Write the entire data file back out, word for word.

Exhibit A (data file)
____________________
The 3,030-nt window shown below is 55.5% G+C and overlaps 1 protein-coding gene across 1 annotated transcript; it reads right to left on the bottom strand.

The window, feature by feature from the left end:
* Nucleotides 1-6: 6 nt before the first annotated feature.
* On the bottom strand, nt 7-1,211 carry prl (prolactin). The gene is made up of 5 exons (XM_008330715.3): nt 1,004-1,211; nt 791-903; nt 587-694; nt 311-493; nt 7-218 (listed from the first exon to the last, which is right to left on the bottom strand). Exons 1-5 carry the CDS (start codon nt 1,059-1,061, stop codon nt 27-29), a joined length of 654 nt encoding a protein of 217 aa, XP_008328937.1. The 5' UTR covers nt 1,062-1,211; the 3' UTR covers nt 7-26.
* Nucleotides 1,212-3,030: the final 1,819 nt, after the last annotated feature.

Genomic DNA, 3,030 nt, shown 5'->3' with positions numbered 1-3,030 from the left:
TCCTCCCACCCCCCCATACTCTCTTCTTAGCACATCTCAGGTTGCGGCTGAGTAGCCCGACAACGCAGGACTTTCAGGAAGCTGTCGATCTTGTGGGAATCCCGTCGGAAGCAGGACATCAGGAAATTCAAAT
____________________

The 3,030-nt window shown below is 55.5% G+C and overlaps 1 protein-coding gene across 1 annotated transcript; it reads right to left on the bottom strand.

The window, feature by feature from the left end:
* Nucleotides 1-6: 6 nt before the first annotated feature.
* On the bottom strand, nt 7-1,211 carry prl (prolactin). The gene is made up of 5 exons (XM_008330715.3): nt 1,004-1,211; nt 791-903; nt 587-694; nt 311-493; nt 7-218 (listed from the first exon to the last, which is right to left on the bottom strand). Exons 1-5 carry the CDS (start codon nt 1,059-1,061, stop codon nt 27-29), a joined length of 654 nt encoding a protein of 217 aa, XP_008328937.1. The 5' UTR covers nt 1,062-1,211; the 3' UTR covers nt 7-26.
* Nucleotides 1,212-3,030: the final 1,819 nt, after the last annotated feature.

Genomic DNA, 3,030 nt, shown 5'->3' with positions numbered 1-3,030 from the left:
TCCTCCCACCCCCCCATACTCTCTTCTTAGCACATCTCAGGTTGCGGCTGAGTAGCCCGACAACGCAGGACTTTCAGGAAGCTGTCGATCTTGTGGGAATCCCGTCGGAAGCAGGACATCAGGAAATTCAAAT